It’s no revelation to say that time is at a premium these days. And when you are a parent, this is even more the case. Whether we are shuttling our kids to soccer practice (or, in my case, water polo) or dropping them off at school before racing to the office, you’d be lucky to find a minute to think, let alone to ponder any kind of long-term career development. But, as Gretchen Rubin, author of The Happiness Project, has opined, “The days are long and the years are short.” It’s easy to look up one day and realize that you haven’t been giving appropriate focus to your professional passions and your career development.
As a mom who works outside of the home, I feel the pressure to be fully present for my family and for myself, and it’s candidly been a struggle to find the psychological and physical bandwidth to invest in my career. But it’s essential – not only am I responsible to the people I love for financial support, but I’m also responsible to myself for creating a meaningful and sustaining professional path. This is something that I work hard to keep top of mind, and I encourage other professionals, especially working moms, to do the same. There’s a tendency to reach a career point and go into “hover” mode, just trying to maintain and sustain. Ultimately, though, that means that more ambitious or focused people will pass you by. You owe it to yourself to stay focused on upward mobility and professional growth.
Different things work for different people – here’s what works for me:
1) Be clear about your objective. My goal is to continue to develop as a senior HR professional in a creative field. I enjoy leading and mentoring junior talent, and being a relevant and knowledgeable resource for the agency leaders with whom I work is my top priority. I value compassion, candor, and strategic development, and want my name to be associated with those ideals. Having those objectives firmly in mind helps me determine how to leverage my energies in the most efficient way. Be deliberate in articulating what you want.
2) Get busy networking. This has become a dreaded word for many of us – especially the ones who have time constraints. Remember that networking is not one size fits all, and make it meaningful for you. I will do the occasional industry meet-and-greet, but I’m not at my best in that environment (I’m too much of an introvert for a cocktail mixer!). For me, networking means inviting other HR leaders and creative minds to lunch, or connecting with people at a training event. I love sharing tools and tricks, and asking others for their guidance and advice. I’m fortunate enough to have built a community of like-minded people who will help me navigate tricky issues and who offer sage wisdom. Figure out how you connect best, and move accordingly.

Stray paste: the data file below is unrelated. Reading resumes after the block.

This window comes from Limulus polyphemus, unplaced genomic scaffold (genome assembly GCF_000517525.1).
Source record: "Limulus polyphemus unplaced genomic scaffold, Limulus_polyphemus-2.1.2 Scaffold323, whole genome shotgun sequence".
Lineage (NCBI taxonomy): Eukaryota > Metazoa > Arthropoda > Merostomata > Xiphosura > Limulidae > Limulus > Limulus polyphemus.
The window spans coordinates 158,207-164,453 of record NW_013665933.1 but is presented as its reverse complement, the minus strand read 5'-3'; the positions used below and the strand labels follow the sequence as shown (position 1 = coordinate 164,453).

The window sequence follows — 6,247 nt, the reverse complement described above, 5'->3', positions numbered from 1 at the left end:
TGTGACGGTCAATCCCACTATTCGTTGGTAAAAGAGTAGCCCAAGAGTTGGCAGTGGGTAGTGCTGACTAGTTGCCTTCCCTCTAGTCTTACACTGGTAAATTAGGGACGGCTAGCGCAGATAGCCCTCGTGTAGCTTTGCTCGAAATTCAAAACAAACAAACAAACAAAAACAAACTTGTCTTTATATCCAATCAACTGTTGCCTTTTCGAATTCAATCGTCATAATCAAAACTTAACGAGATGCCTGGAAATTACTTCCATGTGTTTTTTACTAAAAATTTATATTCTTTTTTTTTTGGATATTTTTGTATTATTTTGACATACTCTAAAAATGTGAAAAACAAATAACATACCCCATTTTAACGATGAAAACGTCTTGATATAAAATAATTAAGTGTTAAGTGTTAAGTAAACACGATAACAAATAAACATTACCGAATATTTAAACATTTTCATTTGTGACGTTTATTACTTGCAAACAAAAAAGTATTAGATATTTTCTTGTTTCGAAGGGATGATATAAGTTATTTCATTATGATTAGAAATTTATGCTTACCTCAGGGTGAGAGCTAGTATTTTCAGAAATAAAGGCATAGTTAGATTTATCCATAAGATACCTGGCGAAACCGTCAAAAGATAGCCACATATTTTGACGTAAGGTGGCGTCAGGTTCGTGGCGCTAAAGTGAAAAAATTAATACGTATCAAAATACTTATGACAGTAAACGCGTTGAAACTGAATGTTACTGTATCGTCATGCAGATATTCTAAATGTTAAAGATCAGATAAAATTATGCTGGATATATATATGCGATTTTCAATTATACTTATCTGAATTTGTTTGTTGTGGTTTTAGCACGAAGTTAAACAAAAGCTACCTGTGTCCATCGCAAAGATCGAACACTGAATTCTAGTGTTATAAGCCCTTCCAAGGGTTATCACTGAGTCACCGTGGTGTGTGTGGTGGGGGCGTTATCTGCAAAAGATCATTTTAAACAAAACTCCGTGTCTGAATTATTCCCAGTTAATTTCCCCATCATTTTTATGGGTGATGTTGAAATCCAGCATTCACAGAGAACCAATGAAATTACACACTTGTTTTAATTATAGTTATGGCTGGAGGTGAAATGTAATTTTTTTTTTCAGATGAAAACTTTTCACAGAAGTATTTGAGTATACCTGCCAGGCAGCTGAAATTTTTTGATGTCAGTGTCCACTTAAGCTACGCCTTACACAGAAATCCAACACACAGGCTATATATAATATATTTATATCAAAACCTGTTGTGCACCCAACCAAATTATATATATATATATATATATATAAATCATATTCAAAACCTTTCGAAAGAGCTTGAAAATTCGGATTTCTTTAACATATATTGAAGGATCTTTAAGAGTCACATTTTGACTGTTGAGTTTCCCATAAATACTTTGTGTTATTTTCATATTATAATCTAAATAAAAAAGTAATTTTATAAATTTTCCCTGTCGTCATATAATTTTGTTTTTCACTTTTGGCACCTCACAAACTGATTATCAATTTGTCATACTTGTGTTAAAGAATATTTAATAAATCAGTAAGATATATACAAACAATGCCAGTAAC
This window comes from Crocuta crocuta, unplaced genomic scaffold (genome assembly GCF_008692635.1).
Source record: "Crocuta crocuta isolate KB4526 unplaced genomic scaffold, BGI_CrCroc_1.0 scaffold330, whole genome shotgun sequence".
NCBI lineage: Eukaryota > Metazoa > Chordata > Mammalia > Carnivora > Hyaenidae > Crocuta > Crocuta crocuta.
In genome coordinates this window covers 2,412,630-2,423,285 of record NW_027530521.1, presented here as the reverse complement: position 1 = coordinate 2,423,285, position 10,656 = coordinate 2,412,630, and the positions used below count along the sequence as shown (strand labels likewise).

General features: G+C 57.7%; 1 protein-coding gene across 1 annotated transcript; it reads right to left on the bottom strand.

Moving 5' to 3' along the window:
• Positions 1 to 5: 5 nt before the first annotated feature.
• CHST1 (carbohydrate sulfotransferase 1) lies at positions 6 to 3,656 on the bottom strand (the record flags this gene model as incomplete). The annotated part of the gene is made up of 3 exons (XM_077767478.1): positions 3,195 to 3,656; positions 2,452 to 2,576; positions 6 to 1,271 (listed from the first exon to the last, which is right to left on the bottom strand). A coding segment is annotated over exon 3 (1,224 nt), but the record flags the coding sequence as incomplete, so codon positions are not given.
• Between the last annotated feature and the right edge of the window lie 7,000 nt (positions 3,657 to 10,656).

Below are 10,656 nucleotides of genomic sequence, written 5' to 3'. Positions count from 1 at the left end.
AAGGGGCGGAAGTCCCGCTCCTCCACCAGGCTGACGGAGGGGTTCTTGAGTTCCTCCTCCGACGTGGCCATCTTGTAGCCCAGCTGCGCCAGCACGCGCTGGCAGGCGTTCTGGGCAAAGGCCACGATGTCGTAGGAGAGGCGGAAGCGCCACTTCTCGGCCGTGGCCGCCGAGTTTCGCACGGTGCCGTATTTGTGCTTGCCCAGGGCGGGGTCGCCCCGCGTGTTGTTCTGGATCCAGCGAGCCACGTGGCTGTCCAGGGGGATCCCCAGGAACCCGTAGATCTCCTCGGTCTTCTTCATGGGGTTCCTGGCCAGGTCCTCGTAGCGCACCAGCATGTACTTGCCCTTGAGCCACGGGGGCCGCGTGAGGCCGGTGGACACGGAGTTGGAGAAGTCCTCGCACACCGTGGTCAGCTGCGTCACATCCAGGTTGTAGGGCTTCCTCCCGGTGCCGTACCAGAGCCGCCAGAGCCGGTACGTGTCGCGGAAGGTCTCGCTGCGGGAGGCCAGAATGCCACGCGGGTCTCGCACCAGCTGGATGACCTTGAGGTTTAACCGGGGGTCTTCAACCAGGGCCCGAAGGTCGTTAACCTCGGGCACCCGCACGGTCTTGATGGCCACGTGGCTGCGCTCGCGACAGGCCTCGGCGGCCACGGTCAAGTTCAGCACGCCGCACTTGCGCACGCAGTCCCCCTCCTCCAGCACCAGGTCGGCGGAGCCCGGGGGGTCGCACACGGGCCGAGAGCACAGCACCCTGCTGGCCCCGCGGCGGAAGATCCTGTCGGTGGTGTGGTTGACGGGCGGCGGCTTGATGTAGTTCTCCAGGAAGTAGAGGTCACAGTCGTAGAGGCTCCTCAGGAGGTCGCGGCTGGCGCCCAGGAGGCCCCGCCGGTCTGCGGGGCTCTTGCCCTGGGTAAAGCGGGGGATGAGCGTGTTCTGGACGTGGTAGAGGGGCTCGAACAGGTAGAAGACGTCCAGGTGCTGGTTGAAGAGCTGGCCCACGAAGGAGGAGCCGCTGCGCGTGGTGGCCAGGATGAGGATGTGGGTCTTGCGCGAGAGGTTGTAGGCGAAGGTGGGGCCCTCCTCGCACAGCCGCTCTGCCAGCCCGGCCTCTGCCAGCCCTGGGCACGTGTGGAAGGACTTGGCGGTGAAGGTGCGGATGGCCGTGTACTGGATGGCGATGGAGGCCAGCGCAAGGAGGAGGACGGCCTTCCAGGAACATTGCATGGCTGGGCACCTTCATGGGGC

3) Stay relevant. This is a top priority for me, and I am constantly looking for books, articles, webinars, and events that will help me grow my skillset and expose me to new ideas. As one of my colleagues says, read books by authors that you disagree with – stretch yourself and get out of your comfort zone by exploring things you didn’t think you wanted to know. And make social media a priority, as well – I follow Adam Grant, Simon Sinek, and some other great thinkers and smart people on Twitter, and hearing their perspective broadens mine on a daily basis.
Sometimes getting through the day feels like an accomplishment – there are mornings when I joke with my team that they’re lucky I’m showered and wearing clean clothes! Maintaining and growing your career requires discipline and being stubbornly on your own side. Do what it takes to keep your development top of mind – whether that’s getting on a plane to attend a great training, or just waking up a half-hour early to read some thought-provoking articles. The time will pass either way, and you’ll regret not having continued to evolve your thinking and your objectives for your growth.